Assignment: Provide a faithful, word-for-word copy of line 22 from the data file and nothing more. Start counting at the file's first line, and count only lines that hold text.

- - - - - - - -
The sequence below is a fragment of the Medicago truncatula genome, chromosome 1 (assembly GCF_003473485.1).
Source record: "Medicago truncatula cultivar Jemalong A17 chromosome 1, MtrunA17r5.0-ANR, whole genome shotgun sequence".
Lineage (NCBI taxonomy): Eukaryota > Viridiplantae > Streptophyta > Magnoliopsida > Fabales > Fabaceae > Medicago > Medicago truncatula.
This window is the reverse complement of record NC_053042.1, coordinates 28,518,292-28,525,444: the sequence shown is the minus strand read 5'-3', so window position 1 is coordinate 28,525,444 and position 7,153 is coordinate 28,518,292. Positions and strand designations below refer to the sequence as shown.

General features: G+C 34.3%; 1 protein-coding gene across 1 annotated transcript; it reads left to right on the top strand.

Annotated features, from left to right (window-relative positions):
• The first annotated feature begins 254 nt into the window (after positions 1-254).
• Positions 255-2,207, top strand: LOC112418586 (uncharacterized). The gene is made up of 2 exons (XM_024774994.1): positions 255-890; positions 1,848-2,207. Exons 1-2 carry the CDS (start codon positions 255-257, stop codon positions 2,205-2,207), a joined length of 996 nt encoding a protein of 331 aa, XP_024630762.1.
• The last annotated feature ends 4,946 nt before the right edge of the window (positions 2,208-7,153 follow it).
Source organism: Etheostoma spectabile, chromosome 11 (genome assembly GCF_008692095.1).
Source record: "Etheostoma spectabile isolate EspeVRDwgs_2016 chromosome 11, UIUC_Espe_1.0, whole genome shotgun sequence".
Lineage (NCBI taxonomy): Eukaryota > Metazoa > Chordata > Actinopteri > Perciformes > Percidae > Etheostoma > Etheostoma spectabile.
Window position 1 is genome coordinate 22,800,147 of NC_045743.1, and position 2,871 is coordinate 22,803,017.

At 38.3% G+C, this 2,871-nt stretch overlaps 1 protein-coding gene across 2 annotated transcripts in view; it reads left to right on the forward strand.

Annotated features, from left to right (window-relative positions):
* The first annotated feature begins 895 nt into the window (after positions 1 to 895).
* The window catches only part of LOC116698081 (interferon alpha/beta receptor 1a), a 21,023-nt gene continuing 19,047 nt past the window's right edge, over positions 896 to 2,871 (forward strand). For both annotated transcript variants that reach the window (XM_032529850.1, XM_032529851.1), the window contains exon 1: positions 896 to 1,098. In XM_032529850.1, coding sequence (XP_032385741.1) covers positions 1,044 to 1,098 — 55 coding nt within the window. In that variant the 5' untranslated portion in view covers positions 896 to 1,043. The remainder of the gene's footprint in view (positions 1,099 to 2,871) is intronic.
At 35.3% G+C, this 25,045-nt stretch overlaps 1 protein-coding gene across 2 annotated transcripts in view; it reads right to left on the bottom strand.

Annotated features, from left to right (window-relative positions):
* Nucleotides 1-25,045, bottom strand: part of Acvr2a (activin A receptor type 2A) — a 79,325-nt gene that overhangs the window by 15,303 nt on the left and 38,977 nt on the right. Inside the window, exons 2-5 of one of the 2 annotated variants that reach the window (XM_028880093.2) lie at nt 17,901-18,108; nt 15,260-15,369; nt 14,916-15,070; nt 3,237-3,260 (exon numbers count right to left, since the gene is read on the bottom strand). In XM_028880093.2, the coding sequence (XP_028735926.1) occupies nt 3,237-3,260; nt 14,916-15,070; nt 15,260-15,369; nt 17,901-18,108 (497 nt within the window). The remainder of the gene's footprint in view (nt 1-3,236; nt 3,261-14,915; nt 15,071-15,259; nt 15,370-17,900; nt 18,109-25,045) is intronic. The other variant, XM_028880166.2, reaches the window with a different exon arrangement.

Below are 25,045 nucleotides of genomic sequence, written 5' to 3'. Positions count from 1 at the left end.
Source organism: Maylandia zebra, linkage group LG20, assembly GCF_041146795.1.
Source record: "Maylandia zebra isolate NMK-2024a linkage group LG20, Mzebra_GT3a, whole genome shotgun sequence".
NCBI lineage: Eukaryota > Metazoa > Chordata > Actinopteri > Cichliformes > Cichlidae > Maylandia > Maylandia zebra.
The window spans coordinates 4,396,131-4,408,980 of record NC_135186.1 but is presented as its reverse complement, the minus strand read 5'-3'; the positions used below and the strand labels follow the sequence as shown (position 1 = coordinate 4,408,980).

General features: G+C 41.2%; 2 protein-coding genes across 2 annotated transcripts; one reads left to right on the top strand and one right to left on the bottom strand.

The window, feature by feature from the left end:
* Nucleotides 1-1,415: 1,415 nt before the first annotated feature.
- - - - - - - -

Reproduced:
Source organism: Maylandia zebra, linkage group LG20, assembly GCF_041146795.1.